Grace Sherwood: The Witch of Virginia Beach
Early court records tell the tale of Grace Sherwood, who was tried in 1706
as Virginia Beach's first witch. Unfortunately, there are no existing images
of Grace. Her story is perhaps the most fascinating of the folklore in
the history of Tidewater. Witchcraft was a very serious and real thing to
the colonists. The cult was believed to be a threat to the Christian Church,
and everyone during the early 1700's was on the lookout for witches, who
could be recognized by so-called unusual or mysterious behaviors.
Grace lived her entire life in the Pungo area of Virginia Beach (named for
Indian chief Machiopungo), and married James Sherwood with whom she had
three sons. She was said to be strikingly attractive, string-willed, and
a non-conformist by nature. These traits were resented by her neighbors,
who began spreading rumors about her witch-like behavior. She was accused
of blighting gardens, causing livestock to die, and influencing the weather.
After eight years of constant slander and bickering by her neighbors, Grace
was formally charged with suspicions of witchcraft. A jury of women were
ordered to search her body for suspicious or unusual markings, thought to
be brands of the devil himself, and naturally the jury found, "marks
not like theirs or like those of any other women." However, neither
the local court nor the Attorney General in Williamsburg, would pass judgment
on declaring her a witch. It was finally decided that Grace, "by her
own consent, be tried in the water by Ducking, (dunking)." Water was
considered to be the purest element and the theory was that it would reject
anything of an evil nature. Based on this theory, the accused was tied up
and thrown into the water. If the person drowned, he was declared innocent
of witchcraft; if he could stay afloat until he could free himself, he was
declared a witch.
On July 10, 1706, Grace was marched from the jail (which located near the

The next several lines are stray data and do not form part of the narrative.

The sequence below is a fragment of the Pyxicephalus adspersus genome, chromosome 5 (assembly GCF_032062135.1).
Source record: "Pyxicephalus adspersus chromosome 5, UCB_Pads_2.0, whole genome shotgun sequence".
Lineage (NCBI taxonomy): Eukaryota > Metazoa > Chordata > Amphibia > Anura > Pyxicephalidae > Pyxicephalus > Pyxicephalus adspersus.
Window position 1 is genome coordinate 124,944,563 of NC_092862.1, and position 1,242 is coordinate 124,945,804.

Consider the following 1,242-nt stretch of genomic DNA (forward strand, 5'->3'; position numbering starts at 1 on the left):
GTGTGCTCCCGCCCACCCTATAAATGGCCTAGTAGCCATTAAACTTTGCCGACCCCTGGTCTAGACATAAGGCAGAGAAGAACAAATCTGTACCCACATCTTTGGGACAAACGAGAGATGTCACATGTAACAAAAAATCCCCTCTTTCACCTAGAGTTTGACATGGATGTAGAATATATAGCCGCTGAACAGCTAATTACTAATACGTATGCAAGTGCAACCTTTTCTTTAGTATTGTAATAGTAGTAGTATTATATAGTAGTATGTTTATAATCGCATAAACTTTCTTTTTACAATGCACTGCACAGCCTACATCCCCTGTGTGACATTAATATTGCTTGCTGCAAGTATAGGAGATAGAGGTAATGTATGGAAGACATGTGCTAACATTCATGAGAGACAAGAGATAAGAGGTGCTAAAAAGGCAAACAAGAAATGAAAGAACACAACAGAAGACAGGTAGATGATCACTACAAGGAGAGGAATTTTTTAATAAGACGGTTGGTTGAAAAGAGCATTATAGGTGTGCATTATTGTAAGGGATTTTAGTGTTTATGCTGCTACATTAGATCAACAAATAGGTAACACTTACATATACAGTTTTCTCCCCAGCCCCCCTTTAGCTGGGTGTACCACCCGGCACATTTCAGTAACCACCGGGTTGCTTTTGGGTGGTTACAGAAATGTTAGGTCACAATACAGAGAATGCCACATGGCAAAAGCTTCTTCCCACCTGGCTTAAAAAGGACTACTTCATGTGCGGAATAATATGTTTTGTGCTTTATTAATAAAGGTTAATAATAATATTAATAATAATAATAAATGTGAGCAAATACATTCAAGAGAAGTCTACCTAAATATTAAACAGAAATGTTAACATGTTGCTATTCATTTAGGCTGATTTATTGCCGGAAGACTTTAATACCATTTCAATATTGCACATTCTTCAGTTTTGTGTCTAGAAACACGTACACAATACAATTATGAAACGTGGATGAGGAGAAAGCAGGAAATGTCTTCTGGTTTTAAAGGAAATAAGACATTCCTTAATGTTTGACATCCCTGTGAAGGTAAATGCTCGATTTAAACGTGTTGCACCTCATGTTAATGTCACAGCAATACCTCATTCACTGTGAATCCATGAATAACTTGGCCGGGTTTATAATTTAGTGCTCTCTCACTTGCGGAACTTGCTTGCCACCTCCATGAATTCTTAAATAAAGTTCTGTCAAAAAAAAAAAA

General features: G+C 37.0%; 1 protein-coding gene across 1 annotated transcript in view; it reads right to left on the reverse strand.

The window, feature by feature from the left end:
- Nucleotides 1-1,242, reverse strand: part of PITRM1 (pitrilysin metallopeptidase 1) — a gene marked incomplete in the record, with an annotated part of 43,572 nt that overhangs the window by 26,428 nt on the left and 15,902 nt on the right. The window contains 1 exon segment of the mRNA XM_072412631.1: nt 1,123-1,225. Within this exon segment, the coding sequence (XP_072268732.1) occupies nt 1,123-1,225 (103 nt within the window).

present day site of Old Donation Church) down the dirt road (now Witch Duck
Road) to the Lynnhaven River. This portion of the river has since been named
Witch Duck Bay in memory of the occasion. This being a big event, hoards
of people from all over the colony flocked to the scene as news of the Ducking
had spread throughout the Commonwealth.
Grace Sherwood was tied crossbound with the thumb of her right hand to the
big toe of her left foot, and the thumb of her left hand to the big toe
of her right foot, and thrown into the water. As predicted by her accusers,
Grace managed to stay afloat until she could free herself and swim to shore.
She was jailed and awaiting trial for witchcraft for nearly eight years,
when the charges against her were dropped due to the softening of her accusers
hearts, and she was set free. She moved back to her Pungo home and lived
there until her death at the age of 80.
Many stories have been told and retold over the years about this most remarkable
woman. One of the many tall tales that have been handed down from generation
to generation has to do with the day of her ducking. When they led Grace
Sherwood through the crowd that had turned out to see her put into the water
she told them, "All right, all of you po' white trash, you've worn
out your shoes traipsin' here to see me ducked, but before you'll get back
home again you are goin' to get the duckin' of your life." When they
put Grace into the water the sky was as bright blue as a bird's wing, but
immediately afterward it grew pitch black, the thunder rolled and the lightning
flashed all across the heavens. The terrified people started for home, only
to be washed off the roads and into the ditches by a regular cloudburst.